In describing my move a year ago I mentioned that I had dragged along my stained glass workbench and my inventory of glass and related supplies.  In December I added a page to this journal (see tab at top) talking about some of my work over the years.  Well, the well has been dry for a long time with life getting in the way but I finally cranked out a new piece:

Image 04

The bevels have been on the bench for several years but it was now time.   The finished panel measures 13″ by 24″.  This may be my last bevel piece as they are more difficult than they look.  The difficulty lies in (1) getting the bevelled pieces to fit together in the lead came channels that provide rigidity, and (2) cutting the four curves in each of the four corner pieces and fitting them to the bevel came so that there are no light leaks.  Bad stuff happens and I had to recut one corner piece.

I’m glad I did the piece as the bevels gather the sunlight beautifully.



Barbara and I recently took a drive up to the shops of Peddler’s Village in Bucks County.  One of them specializes in unique crafts pieces which they import from all over the world.  A set of lamp shades and lamp globes caught my eye, each made of tiny pieces of glass handlaid into a matrix material.  Couldn’t walk past it.  Another candidate for my placemat series.

Image 01



One of the things I enjoy here at the Old Folks Farm is the occasional appearance of deer.  Since my townhouse is up against some woods and a trail they seem to be comfortable passing by.  I’m sure there are gardeners here who are unhappy about the damage to shrubs and trees, and I would be too.  But it’s OK with me if they just pass by.—————————–—-

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A Sunday afternoon with no commitments brings me to the back roads of Salem and Cumberland counties.  It was beautiful to be out in the country, passing farm fields lightly dusted with snow under a stunning blue sky and not a McDonald’s in sight.  At one point I found myself driving into Alloway, still a country village, one where my maternal grandfather, William Rudolph was born.  I set out to revisit the family plot which I had discovered a few years ago.  Nevertheless, I still wondered through the wrong (Methodist) cemetery, gave up and headed to the Baptist Cemetery where I found it. 

Image 02


The monument is for my great grandfather, Adam S. Rudolph, a civil war veteran, born in the early years of the 19th century while Andrew Jackson was president.  He and his wife, Rebecca McPherson, brought my grandfather, William, into this world in 1875.  This was a “How about that?” for me as I now understood where my mother’s name, Rebecca McPherson Rudolph came from.  It is even more interesting to me in that my late wife and I named one of our daughters Sigrid Rebecca, and she, in turn, has a daughter Madeline Rebecca, and my late brother’s son, Chris, has a daughter named Rebecca as well.  Nice.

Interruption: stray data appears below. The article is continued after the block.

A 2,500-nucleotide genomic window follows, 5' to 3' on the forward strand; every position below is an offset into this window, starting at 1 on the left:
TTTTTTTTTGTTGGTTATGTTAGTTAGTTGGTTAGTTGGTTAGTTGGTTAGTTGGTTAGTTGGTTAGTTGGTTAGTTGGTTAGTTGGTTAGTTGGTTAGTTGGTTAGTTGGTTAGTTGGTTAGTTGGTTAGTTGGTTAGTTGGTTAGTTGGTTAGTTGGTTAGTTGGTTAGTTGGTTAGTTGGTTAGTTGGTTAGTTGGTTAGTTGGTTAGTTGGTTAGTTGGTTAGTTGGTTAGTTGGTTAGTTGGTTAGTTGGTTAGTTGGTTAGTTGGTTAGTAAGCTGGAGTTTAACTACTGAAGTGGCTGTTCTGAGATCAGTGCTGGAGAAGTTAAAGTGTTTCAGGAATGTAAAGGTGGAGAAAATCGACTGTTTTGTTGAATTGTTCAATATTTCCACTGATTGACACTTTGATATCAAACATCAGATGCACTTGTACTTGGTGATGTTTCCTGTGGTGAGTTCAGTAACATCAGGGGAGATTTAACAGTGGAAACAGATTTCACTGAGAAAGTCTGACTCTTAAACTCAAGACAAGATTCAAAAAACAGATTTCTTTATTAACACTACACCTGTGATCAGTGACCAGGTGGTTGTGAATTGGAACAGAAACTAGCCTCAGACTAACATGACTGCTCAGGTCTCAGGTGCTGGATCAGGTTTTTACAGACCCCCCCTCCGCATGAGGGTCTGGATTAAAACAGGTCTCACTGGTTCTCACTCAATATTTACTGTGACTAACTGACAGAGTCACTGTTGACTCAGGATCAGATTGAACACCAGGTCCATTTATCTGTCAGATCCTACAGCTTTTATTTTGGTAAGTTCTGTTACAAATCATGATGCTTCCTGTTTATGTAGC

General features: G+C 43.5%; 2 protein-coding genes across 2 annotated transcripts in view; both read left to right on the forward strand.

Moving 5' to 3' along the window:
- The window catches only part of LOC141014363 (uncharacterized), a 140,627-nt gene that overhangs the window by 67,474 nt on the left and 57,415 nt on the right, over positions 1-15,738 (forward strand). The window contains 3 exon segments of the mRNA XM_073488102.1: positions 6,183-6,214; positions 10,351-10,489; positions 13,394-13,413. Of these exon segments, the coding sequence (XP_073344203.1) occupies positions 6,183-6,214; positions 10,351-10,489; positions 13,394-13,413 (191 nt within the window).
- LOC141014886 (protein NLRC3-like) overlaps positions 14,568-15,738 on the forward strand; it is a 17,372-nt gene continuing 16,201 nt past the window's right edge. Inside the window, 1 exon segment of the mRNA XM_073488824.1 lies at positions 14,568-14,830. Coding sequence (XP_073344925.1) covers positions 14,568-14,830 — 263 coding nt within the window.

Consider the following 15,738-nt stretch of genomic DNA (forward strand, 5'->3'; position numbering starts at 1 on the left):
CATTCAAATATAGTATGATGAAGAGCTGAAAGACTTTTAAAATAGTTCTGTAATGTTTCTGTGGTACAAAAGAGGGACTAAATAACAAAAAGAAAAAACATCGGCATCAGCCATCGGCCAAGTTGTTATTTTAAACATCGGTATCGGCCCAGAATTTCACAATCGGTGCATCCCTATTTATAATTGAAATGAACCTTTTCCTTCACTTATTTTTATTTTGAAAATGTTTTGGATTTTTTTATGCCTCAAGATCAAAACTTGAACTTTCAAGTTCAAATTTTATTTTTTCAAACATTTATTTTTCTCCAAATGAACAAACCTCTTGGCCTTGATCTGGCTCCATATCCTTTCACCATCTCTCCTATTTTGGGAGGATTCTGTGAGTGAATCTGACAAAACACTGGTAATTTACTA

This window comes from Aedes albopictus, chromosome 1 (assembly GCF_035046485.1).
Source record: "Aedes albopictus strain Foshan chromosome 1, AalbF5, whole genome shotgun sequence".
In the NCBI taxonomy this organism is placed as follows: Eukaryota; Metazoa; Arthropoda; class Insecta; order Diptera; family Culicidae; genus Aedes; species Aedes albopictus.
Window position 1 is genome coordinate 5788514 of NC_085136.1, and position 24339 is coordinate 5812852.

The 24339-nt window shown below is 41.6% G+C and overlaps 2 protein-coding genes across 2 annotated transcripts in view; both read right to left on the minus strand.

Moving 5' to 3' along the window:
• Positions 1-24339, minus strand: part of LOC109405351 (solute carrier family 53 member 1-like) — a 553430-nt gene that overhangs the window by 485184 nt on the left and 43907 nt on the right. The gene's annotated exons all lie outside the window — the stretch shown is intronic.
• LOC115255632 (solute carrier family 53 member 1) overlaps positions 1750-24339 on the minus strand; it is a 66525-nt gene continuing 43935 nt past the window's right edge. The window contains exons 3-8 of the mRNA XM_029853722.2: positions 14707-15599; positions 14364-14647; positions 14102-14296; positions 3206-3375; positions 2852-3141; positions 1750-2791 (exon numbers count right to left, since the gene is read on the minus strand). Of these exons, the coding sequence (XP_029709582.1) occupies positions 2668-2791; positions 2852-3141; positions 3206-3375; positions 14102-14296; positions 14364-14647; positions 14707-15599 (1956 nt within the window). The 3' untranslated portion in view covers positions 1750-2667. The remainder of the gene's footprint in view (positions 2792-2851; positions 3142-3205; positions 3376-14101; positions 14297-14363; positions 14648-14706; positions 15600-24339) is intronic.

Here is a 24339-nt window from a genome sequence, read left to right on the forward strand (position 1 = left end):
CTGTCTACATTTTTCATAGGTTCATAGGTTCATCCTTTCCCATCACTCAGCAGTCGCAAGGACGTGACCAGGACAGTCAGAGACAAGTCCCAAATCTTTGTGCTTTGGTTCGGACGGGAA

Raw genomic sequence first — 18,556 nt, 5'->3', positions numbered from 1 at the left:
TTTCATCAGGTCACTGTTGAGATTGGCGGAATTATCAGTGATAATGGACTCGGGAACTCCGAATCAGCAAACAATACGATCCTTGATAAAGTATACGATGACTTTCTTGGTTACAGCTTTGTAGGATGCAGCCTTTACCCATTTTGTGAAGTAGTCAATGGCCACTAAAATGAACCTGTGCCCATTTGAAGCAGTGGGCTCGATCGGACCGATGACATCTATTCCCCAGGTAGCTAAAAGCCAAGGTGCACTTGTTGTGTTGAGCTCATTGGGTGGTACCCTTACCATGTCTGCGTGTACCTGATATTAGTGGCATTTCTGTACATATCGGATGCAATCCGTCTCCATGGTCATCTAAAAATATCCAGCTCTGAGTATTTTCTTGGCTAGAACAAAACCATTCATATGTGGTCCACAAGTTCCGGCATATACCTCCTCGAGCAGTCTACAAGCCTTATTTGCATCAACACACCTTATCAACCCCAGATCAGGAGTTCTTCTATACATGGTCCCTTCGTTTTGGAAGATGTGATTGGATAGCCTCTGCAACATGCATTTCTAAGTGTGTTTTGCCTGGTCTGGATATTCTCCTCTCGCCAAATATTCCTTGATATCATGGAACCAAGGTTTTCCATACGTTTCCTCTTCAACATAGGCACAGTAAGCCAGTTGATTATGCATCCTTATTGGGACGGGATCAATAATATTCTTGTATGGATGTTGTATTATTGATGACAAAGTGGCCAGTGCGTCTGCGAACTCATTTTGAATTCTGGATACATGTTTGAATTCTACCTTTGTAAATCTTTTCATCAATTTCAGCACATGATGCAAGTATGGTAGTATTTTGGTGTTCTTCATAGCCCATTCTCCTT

1. Diane Morton Says:

    Wonderful way to start the week – Thanks Ralph! and your stained glass is beautiful!!

  2. Bonnie Rovere Says:

    I used to do stained glass work and I know how frustrating it is to work with bevels! I really hope to get back into it one day soon. Your panel is stunning. I think it is wonderful to know your family’s history. So many people don’t.

  3. Terry Wilson Says:

    Glad to see you’re making stained glass again. Too often we never “get around to it” again when it comes to activities we enjoyed so much in the past. The new panel looks great and I can imagine the prism effect.

  4. Tom and Jeanne Says:

    Tom enjoyed my reading this to him. We both think it’s wonderful
    that you keep so busy. Plus your work is beautiful.

  5. Kirsten Says:

    OMGosh! The stained glass peice is gorgeous Dad! Very cool too, to know about Great Great Great Grandfather/Grandmother Adam & Rebecca! It rings a bell that the name Rebecca went back pretty far in our history. How exciting it must be to see the Deer. Happy Monday! Hugs!

  6. Pat Worley Says:


    Great stories and beautiful stained glass. I took a class once and made a small piece that is hanging in my office. Thanks for sharing.

  7. Roz Williams Says:

    Love the glass . Very “shell” y looking, to me. Roz

  8. Linda Kamholz Says:

    You are certainly a man of many talents, Ralph. It’s nice that you’re able to continue to pursue your interests in your new(ish) home.

  9. Beth Jackson Says:

    Love the stained glass. I looked back at your other works. Very nice.
    Following your family tree is just fascinating, isn’t it? Reminds me that I should take a day and just wander. Thanks Ralph!

  10. Tracey Says:

    Beautiful…thank you for sharing, Ralph.

  11. MikeP Says:

    Very well tied together…. love your glass piece. Sorry to say my ancestors are scattered to the winds, which comes in handy as I do not have to drive far 🙂

    • Ralph Berglund Says:

      Thanks, Mike. I’ve also walked the land in Minnesota where my paternal great-grandfather settled his 160 acres under the 1862 Homestead Act, and seen the depression in the land where they lived their first year in a dugout. I’ve also picked through the excavation of the late 1600’s Blue Anchor Inn near today’s Society Hill Towers, an inn once owned by a forebear. The geneology thing is fascinating and fun. but I sense a vast black hole into which one could disappear. Careful, this Comment is turning into a post.

  12. denisebushphoto Says:

    You are a real Renaissance man with many talents! I admire your ambition and productivity.

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